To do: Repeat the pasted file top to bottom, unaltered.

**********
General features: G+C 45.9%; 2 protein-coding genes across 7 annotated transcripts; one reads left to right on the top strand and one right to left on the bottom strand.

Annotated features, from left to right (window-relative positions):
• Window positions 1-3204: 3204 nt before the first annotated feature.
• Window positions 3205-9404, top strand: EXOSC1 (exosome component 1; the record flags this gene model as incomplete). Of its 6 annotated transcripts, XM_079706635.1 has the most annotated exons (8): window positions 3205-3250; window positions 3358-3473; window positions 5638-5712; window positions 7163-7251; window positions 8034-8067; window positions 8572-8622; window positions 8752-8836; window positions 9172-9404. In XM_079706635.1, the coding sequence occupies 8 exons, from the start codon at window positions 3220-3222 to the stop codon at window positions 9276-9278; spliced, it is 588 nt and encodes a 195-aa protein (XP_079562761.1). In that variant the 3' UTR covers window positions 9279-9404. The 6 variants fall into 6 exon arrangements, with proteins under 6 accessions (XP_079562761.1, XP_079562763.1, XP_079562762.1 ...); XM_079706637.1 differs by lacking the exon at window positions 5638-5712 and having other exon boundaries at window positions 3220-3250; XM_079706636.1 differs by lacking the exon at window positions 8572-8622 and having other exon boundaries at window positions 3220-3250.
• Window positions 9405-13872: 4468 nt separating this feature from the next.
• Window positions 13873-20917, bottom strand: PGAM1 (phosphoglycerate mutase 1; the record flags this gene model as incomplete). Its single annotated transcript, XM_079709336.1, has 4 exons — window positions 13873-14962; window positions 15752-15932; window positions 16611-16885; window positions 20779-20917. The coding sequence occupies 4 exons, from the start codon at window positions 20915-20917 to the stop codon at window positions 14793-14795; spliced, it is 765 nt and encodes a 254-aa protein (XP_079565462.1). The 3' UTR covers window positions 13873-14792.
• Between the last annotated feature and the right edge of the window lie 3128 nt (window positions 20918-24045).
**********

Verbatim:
General features: G+C 45.9%; 2 protein-coding genes across 7 annotated transcripts; one reads left to right on the top strand and one right to left on the bottom strand.

Annotated features, from left to right (window-relative positions):
• Window positions 1-3204: 3204 nt before the first annotated feature.
• Window positions 3205-9404, top strand: EXOSC1 (exosome component 1; the record flags this gene model as incomplete). Of its 6 annotated transcripts, XM_079706635.1 has the most annotated exons (8): window positions 3205-3250; window positions 3358-3473; window positions 5638-5712; window positions 7163-7251; window positions 8034-8067; window positions 8572-8622; window positions 8752-8836; window positions 9172-9404. In XM_079706635.1, the coding sequence occupies 8 exons, from the start codon at window positions 3220-3222 to the stop codon at window positions 9276-9278; spliced, it is 588 nt and encodes a 195-aa protein (XP_079562761.1). In that variant the 3' UTR covers window positions 9279-9404. The 6 variants fall into 6 exon arrangements, with proteins under 6 accessions (XP_079562761.1, XP_079562763.1, XP_079562762.1 ...); XM_079706637.1 differs by lacking the exon at window positions 5638-5712 and having other exon boundaries at window positions 3220-3250; XM_079706636.1 differs by lacking the exon at window positions 8572-8622 and having other exon boundaries at window positions 3220-3250.
• Window positions 9405-13872: 4468 nt separating this feature from the next.
• Window positions 13873-20917, bottom strand: PGAM1 (phosphoglycerate mutase 1; the record flags this gene model as incomplete). Its single annotated transcript, XM_079709336.1, has 4 exons — window positions 13873-14962; window positions 15752-15932; window positions 16611-16885; window positions 20779-20917. The coding sequence occupies 4 exons, from the start codon at window positions 20915-20917 to the stop codon at window positions 14793-14795; spliced, it is 765 nt and encodes a 254-aa protein (XP_079565462.1). The 3' UTR covers window positions 13873-14792.
• Between the last annotated feature and the right edge of the window lie 3128 nt (window positions 20918-24045).